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dc.contributorAlexander, Samuel
dc.contributorDadgostar, Farhad
dc.contributorFan, Chao
dc.contributorBigdeli, Abbas
dc.contributor.authorSarrafzadeh, Hossein
dc.date.accessioned2013-01-31T02:09:58Z
dc.date.available2013-01-31T02:09:58Z
dc.date.issued2007
dc.identifier.issn0747-5632
dc.identifier.urihttps://hdl.handle.net/10652/2040
dc.description.abstractMany software systems would significantly improve performance if they could adapt to the emotional state of the user, for example if Intelligent Tutoring Systems (ITSs), ATM’s, ticketing machines could recognise when users were confused, frustrated or angry they could guide the user back to remedial help systems so improving the service. Many researchers now feel strongly that ITSs would be significantly enhanced if computers could adapt to the emotions of students. This idea has spawned the developing field of Affective Tutoring Systems (ATSs): ATSs are ITSs that are able to adapt to the affective state of students. The term “Affective Tutoring System” can be traced back as far as Rosalind Picard’s book Affective Computing in 1997. This paper presents research leading to the development of Easy with Eve, an ATS for primary school mathematics. The system utilises a network of computer systems, mainly embedded devices to detect student emotion and other significant bio-signals. It will then adapt to students and displays emotion via a lifelike agent called Eve. Eve’s tutoring adaptations are guided by a case-based method for adapting to student states; this method uses data that was generated by an observational study of human tutors. This paper presents the observational study, the case-based method, the ATS itself and its implementation on a distributed computer systems for real-time performance, and finally the implications of the findings for Human Computer Interaction in general and e-learning in particular. Web-based applications of the technology developed in this research are discussed throughout the paper.en_NZ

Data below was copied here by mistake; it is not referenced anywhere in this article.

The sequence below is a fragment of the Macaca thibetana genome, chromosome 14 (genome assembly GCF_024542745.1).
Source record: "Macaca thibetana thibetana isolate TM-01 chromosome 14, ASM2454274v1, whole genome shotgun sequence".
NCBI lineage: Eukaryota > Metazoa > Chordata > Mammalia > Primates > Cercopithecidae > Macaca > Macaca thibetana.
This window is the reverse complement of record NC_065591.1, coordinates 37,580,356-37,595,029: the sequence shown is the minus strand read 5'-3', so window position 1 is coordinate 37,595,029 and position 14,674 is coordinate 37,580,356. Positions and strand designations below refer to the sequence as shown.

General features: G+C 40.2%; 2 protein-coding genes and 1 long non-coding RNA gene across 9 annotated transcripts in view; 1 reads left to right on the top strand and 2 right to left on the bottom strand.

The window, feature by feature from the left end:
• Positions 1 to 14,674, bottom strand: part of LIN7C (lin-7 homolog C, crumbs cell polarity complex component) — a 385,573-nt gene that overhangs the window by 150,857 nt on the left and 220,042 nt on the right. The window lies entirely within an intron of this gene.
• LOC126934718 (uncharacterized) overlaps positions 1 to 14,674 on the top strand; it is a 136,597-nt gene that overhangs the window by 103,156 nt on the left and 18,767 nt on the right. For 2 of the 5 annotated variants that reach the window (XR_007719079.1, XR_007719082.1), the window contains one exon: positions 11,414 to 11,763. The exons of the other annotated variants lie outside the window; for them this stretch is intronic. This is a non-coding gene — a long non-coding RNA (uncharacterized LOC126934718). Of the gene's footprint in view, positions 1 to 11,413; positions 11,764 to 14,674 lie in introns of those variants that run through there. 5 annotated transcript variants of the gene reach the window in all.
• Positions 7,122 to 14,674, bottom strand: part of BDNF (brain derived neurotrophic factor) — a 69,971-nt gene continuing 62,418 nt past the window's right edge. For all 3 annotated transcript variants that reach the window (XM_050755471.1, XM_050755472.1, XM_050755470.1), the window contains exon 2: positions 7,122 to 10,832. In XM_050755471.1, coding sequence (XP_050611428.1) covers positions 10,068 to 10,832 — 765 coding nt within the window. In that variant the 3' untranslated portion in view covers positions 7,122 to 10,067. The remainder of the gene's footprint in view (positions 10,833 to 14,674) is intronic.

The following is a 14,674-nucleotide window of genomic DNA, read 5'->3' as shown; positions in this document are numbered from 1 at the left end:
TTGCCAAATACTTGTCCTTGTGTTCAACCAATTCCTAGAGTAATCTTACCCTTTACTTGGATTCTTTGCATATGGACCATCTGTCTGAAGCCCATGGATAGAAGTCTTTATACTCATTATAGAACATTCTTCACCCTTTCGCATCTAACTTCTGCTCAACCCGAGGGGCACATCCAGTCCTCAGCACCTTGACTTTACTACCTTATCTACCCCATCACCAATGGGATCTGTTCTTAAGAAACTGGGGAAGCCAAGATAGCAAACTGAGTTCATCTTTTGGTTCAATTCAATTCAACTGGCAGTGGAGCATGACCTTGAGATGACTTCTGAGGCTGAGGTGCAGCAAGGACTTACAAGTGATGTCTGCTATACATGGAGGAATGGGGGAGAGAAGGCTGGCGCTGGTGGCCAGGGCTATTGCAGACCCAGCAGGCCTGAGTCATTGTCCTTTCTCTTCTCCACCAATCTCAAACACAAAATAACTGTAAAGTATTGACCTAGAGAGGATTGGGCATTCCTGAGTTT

dc.language.isoenen_NZ
dc.publisherPergamonen_NZ
dc.subjectAffective tutoring systemsen_NZ
dc.subjectlifelike agentsen_NZ
dc.subjectemotion detectionen_NZ
dc.subjectfacial expressionsen_NZ
dc.subjecthuman computer interactionen_NZ
dc.subjectaffective computingen_NZ
dc.title“How do you know that I don't understand?" A look at the future of intelligent tutoring systemsen_NZ
dc.typeJournal Articleen_NZ
dc.rights.holderPergamonen_NZ
dc.identifier.doi10.1016/j.chb.2007.07.008en_NZ
dc.subject.marsden080602 Computer-Human Interactionen_NZ
dc.identifier.bibliographicCitationSarrafzadeh, A., Alexander, S., Dadgostar, F., Fan, C., & Bigdeli, A. (2008). “How do you know that I don’t understand?” A look at the future of intelligent tutoring systems. Computers in Human Behavior, 24(4), 1342-1363.en_NZ
unitec.institutionUnitec Institute of Technologyen_NZ
unitec.publication.spage1342en_NZ
unitec.publication.lpage1363en_NZ
unitec.publication.volume24en_NZ
unitec.publication.titleComputers in Human Behavioren_NZ
unitec.peerreviewedyesen_NZ
dc.contributor.affiliationInstitute of information and Mathematical Sciences, Massey University, Auckland, New Zealanden_NZ
dc.contributor.affiliationSafeguarding Australia Program, National ICT Australia (NICTA) Ltd, QLD Lab, Brisbane, Australiaen_NZ


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